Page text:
(2012) Eggert, PaulJournal ArticleThis essay is based on the seventeenth annual D. F. McKenzie lecture given at the University of Oxford on 2 March 2011. McKenzie is best known for his tolerant unrolling of the bibliographical into wider cultural and social realms, together with his implication that the material book can be treated as an index of them. Eggert’s essay argues for a timely counterbalance: the need for a regathering of the concept of the work, which largely fell from view during the period of high literary theory. A new model for interpretation is proposed by building reading, and thus the aesthetic, into the definition of the work, while retaining the evidentiary witness of the material book. The model offers, in other words, a justification for folding book history and bibliography into the literary study of all works that have enjoyed an extended history of printing and reprinting.
(2008) Tranter, Paul Joseph; Sharpe, ScottJournal ArticleIn Monstropolis, the virtual world of monsters in the 2001 Pixar-animated Disney movie Monsters, Inc., the screams of human children are the source of energy. In this paper, the energy shortage (or ‘scream shortage’) depicted in Monsters, Inc. serves as a subtle and engaging allegory, drawing attention to the non-virtual world’s concerns with energy supplies, particularly oil. Peak oil, the time at which the global production of oil reaches its maximum, is arguably one of the most important issues that will affect the conceptualisation of children and our ability to create and maintain child-friendly cities. This paper derives new ways of conceptualising the relationship between peak oil and children in modern western societies, through a critical analysis of a number of themes from Monsters, Inc. The value of such an analysis is that in Monsters, Inc. the issues of children, lifestyle and energy acquisition and use are all brought together in a common problematic. Thus, the underlying descriptions in Monsters, Inc. provide a catalyst for a wider debate about children and peak oil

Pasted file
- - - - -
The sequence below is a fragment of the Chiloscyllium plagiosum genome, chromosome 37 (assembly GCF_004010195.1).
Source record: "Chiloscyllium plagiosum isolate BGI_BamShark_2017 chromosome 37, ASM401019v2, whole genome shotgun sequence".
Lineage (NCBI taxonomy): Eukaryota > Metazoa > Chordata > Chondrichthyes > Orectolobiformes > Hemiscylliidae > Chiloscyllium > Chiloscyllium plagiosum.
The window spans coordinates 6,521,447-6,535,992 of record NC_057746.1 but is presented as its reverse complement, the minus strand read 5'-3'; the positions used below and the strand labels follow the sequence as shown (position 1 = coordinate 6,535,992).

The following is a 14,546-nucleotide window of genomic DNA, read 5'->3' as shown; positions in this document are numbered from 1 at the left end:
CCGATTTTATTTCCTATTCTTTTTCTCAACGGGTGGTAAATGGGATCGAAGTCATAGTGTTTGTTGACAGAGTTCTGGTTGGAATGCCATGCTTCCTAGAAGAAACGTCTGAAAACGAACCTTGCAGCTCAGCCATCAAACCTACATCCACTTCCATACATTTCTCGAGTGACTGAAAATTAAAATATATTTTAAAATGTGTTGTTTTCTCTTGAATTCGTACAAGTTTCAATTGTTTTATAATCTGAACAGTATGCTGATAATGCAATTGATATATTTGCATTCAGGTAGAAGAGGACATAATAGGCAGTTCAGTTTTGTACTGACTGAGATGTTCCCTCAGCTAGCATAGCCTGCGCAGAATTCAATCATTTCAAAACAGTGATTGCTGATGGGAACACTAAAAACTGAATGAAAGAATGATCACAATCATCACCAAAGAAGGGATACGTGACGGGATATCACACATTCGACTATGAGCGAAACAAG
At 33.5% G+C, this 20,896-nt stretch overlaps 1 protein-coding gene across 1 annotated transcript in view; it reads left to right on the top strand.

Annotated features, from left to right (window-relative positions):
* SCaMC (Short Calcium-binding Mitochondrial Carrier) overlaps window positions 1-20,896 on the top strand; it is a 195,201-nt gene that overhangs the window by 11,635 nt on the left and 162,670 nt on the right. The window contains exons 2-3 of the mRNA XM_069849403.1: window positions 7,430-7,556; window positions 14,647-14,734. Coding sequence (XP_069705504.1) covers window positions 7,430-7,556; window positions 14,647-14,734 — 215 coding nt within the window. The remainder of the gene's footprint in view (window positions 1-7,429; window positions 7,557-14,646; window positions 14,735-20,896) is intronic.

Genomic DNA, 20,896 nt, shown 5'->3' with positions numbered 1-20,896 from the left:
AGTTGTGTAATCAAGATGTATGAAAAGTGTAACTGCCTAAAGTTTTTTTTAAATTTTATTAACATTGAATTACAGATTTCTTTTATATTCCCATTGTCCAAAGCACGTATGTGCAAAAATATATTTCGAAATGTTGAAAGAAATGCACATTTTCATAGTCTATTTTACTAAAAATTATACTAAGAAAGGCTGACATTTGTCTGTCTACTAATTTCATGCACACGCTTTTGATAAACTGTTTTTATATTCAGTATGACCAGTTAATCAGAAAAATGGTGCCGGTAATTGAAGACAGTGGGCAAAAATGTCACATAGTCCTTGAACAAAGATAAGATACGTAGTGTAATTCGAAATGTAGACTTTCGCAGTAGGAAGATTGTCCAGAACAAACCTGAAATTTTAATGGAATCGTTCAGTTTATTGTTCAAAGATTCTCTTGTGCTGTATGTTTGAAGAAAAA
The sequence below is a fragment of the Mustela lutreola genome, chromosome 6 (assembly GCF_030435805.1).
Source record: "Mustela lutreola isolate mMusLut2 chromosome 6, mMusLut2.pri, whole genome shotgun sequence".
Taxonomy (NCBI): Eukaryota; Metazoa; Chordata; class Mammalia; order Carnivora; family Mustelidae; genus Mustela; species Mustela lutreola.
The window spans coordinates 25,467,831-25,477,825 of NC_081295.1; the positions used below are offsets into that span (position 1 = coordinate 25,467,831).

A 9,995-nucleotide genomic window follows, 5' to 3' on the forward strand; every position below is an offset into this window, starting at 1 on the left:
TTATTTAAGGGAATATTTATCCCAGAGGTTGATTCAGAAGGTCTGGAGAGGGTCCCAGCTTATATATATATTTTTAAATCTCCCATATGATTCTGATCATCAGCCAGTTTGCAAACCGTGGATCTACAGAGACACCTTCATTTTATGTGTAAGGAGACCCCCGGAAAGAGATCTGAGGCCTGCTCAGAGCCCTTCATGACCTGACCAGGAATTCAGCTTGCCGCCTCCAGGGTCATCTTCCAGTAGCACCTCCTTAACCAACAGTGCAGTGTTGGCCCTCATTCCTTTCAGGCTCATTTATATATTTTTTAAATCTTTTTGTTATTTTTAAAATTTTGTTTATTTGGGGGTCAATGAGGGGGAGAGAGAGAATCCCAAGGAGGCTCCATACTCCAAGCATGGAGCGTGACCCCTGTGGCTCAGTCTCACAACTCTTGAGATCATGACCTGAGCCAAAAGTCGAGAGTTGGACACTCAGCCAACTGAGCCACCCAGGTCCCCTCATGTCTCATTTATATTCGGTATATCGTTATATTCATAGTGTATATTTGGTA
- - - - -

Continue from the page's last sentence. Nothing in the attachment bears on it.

(2001) Malomed, Boris; Peng, Gang-Ding; Chu, Pak; Towers, Isaac; Buryak, Alexander; Sammut, RowlandJournal ArticleWe present a review of new results which suggest the existence of fully stable spinning solitons (self-supporting localised objects with an internal vorticity) in optical fibres with selffocusing Kerr (cubic) nonlinearity, and in bulk media featuring a combination of the cubic selfdefocusing and quadratic nonlinearities. Their distinctive difference from other optical solitons with an internal vorticity, which were recently studied in various optical media, theoretically and also experimentally, is that all the spinning solitons considered thus far have been found to be unstable against azimuthal perturbations. In the first part of the paper, we consider solitons in a nonlinear optical fibre in a region of parameters where the fibre carries exactly two distinct modes, viz., the fundamental one and the first-order helical mode. From the viewpoint of application to communication systems, this opens the way to doubling the number of channels carried by a fibre. Besides that, these solitons are objects of fundamental interest. To fully examine their stability, it is crucially important to consider collisions between them, and their collisions with fundamental solitons, in (ordinary or hollow) optical fibres. We introduce a system of coupled nonlinear Schr¨ odinger equations for the fundamental and helical modes with nonstandard values of the cross-phase-modulation coupling constants, and show, in analytical and numerical forms, results of collisions between solitons carried by the two modes. In the second part of the paper, we demonstrate that the interaction of the fundamental beam with its second harmonic in bulk media, in the presence of self-defocusing Kerr nonlinearity, gives rise to the first ever example of completely stable spatial ring-shaped solitons with intrinsic vorticity. The stability is demonstrated both by direct simulations and by analysis of linearized equations.